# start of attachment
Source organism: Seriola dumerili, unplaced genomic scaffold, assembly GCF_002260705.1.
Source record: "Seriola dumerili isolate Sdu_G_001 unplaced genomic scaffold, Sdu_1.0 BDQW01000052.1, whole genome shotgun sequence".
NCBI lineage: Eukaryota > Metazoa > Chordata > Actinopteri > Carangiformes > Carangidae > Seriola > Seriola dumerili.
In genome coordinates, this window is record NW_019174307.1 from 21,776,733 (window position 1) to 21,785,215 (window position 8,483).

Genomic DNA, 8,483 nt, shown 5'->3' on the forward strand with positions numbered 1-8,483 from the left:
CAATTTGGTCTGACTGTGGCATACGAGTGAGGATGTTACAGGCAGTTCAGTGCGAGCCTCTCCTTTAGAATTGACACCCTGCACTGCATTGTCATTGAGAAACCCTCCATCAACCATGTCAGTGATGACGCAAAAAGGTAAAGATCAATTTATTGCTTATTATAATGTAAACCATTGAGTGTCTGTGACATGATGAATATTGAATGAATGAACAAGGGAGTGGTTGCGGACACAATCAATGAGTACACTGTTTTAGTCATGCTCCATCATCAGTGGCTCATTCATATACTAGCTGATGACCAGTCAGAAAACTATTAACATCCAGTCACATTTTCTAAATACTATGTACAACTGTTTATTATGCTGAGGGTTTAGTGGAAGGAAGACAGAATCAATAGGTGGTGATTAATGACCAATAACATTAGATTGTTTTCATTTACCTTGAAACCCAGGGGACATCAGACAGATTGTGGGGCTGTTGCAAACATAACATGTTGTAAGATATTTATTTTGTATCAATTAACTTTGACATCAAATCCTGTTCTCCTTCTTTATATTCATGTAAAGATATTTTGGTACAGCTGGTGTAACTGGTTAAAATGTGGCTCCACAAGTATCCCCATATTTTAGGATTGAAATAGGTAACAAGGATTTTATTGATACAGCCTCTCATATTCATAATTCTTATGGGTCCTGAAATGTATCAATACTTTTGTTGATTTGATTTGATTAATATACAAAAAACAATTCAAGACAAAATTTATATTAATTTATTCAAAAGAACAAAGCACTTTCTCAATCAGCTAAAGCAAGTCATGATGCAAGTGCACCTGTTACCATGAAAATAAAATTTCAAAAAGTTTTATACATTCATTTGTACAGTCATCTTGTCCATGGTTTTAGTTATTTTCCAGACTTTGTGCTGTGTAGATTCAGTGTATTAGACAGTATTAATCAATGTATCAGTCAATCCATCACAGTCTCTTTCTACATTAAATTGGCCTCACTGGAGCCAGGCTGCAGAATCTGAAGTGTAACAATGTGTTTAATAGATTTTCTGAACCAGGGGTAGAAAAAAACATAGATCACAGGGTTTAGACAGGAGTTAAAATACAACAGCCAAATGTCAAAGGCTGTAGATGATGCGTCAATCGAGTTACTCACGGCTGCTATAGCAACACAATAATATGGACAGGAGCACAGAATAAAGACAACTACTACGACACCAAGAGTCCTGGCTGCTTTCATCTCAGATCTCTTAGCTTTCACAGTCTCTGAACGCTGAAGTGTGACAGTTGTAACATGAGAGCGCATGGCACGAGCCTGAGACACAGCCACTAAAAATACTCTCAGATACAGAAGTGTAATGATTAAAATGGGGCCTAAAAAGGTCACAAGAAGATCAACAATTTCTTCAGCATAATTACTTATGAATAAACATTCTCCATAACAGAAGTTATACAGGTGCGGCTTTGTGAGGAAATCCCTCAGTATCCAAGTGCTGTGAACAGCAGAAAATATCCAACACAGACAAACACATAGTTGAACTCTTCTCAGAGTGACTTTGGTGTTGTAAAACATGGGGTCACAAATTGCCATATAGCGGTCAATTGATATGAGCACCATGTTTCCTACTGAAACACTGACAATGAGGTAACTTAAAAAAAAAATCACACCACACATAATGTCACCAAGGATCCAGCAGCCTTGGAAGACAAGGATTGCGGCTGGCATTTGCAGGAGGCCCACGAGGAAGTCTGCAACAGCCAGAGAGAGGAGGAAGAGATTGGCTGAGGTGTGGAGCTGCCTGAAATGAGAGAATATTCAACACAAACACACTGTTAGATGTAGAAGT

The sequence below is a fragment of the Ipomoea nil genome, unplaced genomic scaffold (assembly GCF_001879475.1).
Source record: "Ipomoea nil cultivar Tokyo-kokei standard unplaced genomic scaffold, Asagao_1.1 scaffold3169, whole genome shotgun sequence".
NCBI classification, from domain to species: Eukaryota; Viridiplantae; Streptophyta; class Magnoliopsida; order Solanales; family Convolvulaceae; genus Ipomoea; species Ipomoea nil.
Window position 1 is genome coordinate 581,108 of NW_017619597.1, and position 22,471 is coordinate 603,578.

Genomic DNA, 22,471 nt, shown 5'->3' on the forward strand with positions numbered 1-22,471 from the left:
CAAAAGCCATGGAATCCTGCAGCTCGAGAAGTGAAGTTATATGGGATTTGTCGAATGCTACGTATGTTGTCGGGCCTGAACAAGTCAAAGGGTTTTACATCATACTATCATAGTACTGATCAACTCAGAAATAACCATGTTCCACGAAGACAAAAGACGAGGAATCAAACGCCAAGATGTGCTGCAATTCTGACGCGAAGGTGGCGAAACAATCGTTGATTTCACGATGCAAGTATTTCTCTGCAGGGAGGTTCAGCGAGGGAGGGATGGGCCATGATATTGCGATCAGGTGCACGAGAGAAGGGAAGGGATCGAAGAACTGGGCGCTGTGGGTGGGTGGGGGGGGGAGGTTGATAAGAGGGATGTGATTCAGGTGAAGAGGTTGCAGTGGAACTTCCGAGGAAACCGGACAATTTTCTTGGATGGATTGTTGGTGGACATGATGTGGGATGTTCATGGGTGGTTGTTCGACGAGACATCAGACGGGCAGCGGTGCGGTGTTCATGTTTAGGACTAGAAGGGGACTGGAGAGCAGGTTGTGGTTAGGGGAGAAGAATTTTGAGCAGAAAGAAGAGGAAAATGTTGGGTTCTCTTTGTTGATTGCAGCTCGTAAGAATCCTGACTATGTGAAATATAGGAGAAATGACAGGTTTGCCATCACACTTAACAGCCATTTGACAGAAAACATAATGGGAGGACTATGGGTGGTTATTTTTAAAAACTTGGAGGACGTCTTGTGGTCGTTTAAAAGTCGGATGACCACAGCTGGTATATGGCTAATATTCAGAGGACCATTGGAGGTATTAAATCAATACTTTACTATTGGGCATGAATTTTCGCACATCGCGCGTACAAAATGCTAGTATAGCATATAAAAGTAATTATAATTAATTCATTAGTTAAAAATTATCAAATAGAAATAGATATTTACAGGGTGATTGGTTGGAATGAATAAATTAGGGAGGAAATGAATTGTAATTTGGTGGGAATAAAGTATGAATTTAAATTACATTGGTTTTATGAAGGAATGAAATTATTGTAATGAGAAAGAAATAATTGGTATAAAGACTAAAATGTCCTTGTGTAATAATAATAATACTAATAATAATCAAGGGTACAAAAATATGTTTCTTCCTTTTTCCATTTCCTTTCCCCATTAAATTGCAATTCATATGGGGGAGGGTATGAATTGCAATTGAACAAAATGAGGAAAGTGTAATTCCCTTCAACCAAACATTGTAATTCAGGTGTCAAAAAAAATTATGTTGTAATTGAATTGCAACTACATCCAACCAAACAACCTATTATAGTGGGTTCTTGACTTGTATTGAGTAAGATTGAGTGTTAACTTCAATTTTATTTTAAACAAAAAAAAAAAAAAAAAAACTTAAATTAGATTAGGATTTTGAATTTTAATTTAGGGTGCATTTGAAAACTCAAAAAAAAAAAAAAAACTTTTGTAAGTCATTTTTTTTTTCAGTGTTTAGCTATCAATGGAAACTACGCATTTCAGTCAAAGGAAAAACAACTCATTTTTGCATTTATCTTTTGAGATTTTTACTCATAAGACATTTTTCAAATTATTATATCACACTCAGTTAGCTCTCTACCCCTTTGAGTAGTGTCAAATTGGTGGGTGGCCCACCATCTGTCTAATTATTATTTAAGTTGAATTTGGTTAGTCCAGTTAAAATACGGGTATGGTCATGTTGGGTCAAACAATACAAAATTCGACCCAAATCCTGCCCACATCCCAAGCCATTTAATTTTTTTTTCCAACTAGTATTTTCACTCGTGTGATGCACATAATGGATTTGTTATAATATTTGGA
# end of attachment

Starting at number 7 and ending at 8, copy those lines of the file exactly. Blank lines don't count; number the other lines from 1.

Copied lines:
The sequence below is a fragment of the Ipomoea nil genome, unplaced genomic scaffold (assembly GCF_001879475.1).
Source record: "Ipomoea nil cultivar Tokyo-kokei standard unplaced genomic scaffold, Asagao_1.1 scaffold3169, whole genome shotgun sequence".